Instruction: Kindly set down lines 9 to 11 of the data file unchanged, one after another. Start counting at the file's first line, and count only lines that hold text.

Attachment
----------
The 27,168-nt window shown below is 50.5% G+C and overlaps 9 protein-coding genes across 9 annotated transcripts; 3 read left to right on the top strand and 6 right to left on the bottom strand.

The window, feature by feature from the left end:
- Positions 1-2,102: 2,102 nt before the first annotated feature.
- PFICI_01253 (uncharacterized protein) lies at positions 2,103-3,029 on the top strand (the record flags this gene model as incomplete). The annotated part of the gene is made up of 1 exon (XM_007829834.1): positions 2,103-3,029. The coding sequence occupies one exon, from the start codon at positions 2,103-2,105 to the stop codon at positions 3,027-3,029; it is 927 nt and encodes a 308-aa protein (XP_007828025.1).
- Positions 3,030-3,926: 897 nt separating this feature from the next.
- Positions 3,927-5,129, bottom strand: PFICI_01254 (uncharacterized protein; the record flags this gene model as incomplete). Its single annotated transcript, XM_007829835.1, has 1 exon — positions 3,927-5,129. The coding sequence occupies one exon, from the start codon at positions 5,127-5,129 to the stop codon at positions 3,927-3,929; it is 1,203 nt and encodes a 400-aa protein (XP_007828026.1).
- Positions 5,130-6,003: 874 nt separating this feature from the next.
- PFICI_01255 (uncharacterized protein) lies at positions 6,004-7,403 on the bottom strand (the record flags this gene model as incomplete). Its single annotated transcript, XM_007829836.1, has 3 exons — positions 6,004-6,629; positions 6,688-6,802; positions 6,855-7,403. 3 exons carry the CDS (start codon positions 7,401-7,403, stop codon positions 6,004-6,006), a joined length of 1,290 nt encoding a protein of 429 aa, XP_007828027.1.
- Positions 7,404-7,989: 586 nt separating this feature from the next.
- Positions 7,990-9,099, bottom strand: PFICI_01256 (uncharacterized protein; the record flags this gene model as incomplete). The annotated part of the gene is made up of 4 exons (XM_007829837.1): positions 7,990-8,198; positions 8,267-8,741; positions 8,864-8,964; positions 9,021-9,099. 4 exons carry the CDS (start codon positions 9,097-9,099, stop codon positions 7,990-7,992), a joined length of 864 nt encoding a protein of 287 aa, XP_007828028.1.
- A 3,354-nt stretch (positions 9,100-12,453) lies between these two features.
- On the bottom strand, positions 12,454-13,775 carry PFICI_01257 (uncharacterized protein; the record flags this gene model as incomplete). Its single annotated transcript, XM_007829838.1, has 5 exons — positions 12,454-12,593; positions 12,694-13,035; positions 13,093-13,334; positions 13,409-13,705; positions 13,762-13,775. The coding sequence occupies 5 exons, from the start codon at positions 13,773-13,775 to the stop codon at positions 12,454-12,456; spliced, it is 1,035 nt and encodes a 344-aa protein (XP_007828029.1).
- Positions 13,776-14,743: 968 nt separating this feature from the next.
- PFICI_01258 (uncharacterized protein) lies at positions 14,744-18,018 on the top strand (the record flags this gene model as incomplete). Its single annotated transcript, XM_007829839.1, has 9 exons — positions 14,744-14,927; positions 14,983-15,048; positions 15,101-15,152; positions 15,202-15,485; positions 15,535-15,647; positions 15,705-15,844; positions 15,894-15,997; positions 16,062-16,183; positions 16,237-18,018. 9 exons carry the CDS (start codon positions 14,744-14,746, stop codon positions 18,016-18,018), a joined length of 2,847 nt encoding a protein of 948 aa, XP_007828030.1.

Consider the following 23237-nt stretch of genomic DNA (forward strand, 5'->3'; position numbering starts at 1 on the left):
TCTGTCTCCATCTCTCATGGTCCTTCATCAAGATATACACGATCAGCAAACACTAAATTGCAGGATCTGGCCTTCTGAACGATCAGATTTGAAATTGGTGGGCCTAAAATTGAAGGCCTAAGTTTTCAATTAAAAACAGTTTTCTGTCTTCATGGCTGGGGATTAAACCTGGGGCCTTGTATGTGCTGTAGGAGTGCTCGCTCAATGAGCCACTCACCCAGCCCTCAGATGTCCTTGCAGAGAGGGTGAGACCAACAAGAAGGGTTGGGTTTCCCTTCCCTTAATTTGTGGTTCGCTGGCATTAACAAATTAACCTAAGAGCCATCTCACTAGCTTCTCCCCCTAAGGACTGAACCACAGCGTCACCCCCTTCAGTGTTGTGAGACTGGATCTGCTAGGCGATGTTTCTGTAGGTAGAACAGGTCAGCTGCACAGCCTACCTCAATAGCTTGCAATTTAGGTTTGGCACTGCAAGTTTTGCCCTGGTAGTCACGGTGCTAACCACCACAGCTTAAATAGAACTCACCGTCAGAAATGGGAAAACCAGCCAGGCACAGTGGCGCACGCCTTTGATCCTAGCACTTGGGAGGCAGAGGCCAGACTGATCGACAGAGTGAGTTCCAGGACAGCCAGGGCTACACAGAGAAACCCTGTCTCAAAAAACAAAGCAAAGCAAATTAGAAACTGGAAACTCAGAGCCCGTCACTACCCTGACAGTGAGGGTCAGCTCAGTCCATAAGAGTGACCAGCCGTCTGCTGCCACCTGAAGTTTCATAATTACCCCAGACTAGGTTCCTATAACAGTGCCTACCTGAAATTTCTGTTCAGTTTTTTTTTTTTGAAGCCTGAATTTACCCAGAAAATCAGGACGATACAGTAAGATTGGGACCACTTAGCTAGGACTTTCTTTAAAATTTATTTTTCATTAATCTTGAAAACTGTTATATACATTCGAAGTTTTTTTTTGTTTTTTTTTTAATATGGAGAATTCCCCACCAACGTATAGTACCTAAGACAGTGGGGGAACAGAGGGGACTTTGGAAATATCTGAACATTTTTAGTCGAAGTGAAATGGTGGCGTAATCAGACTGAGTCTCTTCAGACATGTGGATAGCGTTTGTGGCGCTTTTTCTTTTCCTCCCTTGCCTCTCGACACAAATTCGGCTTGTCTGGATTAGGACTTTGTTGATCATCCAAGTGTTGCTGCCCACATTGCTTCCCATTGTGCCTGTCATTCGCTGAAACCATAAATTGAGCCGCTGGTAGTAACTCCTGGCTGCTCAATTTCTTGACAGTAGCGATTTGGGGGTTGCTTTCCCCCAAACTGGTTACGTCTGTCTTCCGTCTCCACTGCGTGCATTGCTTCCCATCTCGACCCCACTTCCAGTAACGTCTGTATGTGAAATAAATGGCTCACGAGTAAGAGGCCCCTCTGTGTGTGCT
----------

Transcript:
- Positions 7,404-7,989: 586 nt separating this feature from the next.
- Positions 7,990-9,099, bottom strand: PFICI_01256 (uncharacterized protein; the record flags this gene model as incomplete). The annotated part of the gene is made up of 4 exons (XM_007829837.1): positions 7,990-8,198; positions 8,267-8,741; positions 8,864-8,964; positions 9,021-9,099. 4 exons carry the CDS (start codon positions 9,097-9,099, stop codon positions 7,990-7,992), a joined length of 864 nt encoding a protein of 287 aa, XP_007828028.1.
- A 3,354-nt stretch (positions 9,100-12,453) lies between these two features.